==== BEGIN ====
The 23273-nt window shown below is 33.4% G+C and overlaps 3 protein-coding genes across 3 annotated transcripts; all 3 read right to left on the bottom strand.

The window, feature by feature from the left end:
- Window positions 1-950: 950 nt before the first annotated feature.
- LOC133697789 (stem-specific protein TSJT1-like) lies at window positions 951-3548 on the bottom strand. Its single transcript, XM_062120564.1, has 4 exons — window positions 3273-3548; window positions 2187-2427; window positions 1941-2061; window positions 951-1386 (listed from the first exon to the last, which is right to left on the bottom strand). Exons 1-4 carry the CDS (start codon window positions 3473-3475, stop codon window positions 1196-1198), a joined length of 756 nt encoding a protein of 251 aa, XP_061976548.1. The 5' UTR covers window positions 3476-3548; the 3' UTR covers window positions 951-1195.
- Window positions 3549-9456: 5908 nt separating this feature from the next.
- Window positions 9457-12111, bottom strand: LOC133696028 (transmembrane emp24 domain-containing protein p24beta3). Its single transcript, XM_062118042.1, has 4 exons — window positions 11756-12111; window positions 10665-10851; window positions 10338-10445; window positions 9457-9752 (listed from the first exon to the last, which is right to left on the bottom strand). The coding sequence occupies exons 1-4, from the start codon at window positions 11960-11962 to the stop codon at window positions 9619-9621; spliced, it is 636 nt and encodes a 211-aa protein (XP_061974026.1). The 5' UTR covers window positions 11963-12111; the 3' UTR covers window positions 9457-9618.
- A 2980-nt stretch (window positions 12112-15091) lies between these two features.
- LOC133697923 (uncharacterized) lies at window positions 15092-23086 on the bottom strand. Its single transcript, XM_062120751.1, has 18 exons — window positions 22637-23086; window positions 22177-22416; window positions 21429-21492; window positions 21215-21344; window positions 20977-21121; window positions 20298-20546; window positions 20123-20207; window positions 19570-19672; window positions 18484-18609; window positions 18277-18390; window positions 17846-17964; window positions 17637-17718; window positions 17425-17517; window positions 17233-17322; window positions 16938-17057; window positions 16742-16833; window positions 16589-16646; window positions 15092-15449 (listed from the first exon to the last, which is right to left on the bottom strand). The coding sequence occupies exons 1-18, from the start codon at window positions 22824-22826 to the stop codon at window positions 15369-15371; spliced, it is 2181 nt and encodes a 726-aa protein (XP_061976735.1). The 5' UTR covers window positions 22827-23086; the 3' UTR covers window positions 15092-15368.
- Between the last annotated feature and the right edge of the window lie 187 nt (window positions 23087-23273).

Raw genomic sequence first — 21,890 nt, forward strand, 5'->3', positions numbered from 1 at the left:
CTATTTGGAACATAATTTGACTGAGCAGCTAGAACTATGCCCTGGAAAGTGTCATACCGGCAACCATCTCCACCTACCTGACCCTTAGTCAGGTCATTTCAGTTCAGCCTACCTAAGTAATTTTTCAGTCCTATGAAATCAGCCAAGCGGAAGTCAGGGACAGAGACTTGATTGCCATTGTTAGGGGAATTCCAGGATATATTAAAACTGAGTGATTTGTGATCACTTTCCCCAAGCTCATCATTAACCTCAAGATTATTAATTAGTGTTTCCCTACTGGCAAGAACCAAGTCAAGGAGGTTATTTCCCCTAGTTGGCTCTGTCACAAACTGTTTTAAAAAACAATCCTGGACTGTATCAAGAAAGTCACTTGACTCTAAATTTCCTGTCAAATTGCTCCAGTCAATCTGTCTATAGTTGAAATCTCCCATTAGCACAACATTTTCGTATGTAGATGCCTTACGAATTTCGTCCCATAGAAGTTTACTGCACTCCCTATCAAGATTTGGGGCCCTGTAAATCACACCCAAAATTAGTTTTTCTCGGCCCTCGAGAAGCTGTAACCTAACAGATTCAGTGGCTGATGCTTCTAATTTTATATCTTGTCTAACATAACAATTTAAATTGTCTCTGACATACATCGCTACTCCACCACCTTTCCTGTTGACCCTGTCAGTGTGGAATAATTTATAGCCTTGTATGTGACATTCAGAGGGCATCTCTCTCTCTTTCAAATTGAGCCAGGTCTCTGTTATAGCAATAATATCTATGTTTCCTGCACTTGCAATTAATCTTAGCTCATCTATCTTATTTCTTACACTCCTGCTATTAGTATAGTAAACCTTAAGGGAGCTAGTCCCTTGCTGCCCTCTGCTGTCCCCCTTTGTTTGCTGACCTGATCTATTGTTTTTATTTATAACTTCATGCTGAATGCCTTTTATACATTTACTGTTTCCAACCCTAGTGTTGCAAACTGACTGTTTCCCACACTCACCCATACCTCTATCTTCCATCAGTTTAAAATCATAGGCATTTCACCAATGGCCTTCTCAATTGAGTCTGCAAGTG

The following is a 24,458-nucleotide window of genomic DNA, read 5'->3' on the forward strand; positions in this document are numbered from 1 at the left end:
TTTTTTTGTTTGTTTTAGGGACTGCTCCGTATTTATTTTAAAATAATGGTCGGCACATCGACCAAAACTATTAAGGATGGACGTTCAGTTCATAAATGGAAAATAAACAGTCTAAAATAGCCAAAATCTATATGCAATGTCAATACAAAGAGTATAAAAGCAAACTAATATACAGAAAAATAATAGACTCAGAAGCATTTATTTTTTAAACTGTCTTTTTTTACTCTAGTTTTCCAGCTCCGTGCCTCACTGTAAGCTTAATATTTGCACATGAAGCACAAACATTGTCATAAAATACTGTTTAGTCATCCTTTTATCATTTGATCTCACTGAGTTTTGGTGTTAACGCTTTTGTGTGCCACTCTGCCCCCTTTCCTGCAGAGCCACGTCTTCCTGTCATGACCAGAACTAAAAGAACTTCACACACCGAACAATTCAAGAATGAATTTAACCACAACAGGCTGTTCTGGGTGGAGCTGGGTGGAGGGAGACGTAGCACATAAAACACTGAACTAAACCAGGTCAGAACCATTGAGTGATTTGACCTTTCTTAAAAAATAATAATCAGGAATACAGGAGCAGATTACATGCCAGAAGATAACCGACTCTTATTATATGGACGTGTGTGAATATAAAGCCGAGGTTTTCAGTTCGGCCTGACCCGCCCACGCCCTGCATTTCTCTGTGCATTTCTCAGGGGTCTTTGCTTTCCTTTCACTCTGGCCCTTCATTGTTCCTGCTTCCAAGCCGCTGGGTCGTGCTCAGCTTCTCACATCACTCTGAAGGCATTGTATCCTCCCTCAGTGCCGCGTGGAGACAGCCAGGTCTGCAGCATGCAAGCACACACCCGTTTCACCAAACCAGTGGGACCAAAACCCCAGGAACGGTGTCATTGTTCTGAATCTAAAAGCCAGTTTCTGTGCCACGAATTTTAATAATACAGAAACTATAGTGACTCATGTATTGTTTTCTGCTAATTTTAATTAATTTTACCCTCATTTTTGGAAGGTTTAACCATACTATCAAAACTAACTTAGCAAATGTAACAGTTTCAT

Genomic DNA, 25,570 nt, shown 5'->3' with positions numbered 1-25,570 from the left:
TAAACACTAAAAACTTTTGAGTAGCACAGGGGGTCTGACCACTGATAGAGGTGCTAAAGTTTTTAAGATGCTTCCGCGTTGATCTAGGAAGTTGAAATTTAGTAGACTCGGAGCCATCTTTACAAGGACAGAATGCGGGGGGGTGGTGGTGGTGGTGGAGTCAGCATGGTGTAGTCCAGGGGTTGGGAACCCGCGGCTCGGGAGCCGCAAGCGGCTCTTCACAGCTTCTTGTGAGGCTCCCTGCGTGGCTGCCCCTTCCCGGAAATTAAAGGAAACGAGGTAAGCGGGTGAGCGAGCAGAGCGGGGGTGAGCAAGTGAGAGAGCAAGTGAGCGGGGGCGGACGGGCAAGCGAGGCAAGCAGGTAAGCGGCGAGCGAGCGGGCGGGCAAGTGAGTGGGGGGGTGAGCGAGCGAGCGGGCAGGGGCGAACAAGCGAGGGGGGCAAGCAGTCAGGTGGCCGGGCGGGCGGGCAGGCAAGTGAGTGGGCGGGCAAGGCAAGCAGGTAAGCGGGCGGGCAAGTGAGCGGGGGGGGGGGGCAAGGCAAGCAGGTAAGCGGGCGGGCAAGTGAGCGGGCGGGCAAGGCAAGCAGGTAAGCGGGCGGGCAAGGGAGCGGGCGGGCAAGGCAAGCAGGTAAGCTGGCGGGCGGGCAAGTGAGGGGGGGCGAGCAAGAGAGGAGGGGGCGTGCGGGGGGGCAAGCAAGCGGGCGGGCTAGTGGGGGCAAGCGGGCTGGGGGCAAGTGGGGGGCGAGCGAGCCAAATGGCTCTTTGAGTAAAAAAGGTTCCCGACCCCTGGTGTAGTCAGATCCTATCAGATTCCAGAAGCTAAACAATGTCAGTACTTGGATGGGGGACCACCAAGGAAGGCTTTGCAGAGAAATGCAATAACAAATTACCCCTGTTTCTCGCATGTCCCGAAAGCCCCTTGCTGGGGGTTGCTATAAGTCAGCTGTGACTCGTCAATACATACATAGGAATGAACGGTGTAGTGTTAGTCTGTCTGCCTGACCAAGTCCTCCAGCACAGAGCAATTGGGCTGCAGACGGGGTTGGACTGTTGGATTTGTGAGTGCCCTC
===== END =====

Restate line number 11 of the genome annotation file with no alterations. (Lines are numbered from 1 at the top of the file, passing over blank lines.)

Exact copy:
CTATTTGGAACATAATTTGACTGAGCAGCTAGAACTATGCCCTGGAAAGTGTCATACCGGCAACCATCTCCACCTACCTGACCCTTAGTCAGGTCATTTCAGTTCAGCCTACCTAAGTAATTTTTCAGTCCTATGAAATCAGCCAAGCGGAAGTCAGGGACAGAGACTTGATTGCCATTGTTAGGGGAATTCCAGGATATATTAAAACTGAGTGATTTGTGATCACTTTCCCCAAGCTCATCATTAACCTCAAGATTATTAATTAGTGTTTCCCTACTGGCAAGAACCAAGTCAAGGAGGTTATTTCCCCTAGTTGGCTCTGTCACAAACTGTTTTAAAAAACAATCCTGGACTGTATCAAGAAAGTCACTTGACTCTAAATTTCCTGTCAAATTGCTCCAGTCAATCTGTCTATAGTTGAAATCTCCCATTAGCACAACATTTTCGTATGTAGATGCCTTACGAATTTCGTCCCATAGAAGTTTACTGCACTCCCTATCAAGATTTGGGGCCCTGTAAATCACACCCAAAATTAGTTTTTCTCGGCCCTCGAGAAGCTGTAACCTAACAGATTCAGTGGCTGATGCTTCTAATTTTATATCTTGTCTAACATAACAATTTAAATTGTCTCTGACATACATCGCTACTCCACCACCTTTCCTGTTGACCCTGTCAGTGTGGAATAATTTATAGCCTTGTATGTGACATTCAGAGGGCATCTCTCTCTCTTTCAAATTGAGCCAGGTCTCTGTTATAGCAATAATATCTATGTTTCCTGCACTTGCAATTAATCTTAGCTCATCTATCTTATTTCTTACACTCCTGCTATTAGTATAGTAAACCTTAAGGGAGCTAGTCCCTTGCTGCCCTCTGCTGTCCCCCTTTGTTTGCTGACCTGATCTATTGTTTTTATTTATAACTTCATGCTGAATGCCTTTTATACATTTACTGTTTCCAACCCTAGTGTTGCAAACTGACTGTTTCCCACACTCACCCATACCTCTATCTTCCATCAGTTTAAAATCATAGGCATTTCACCAATGGCCTTCTCAATTGAGTCTGCAAGTG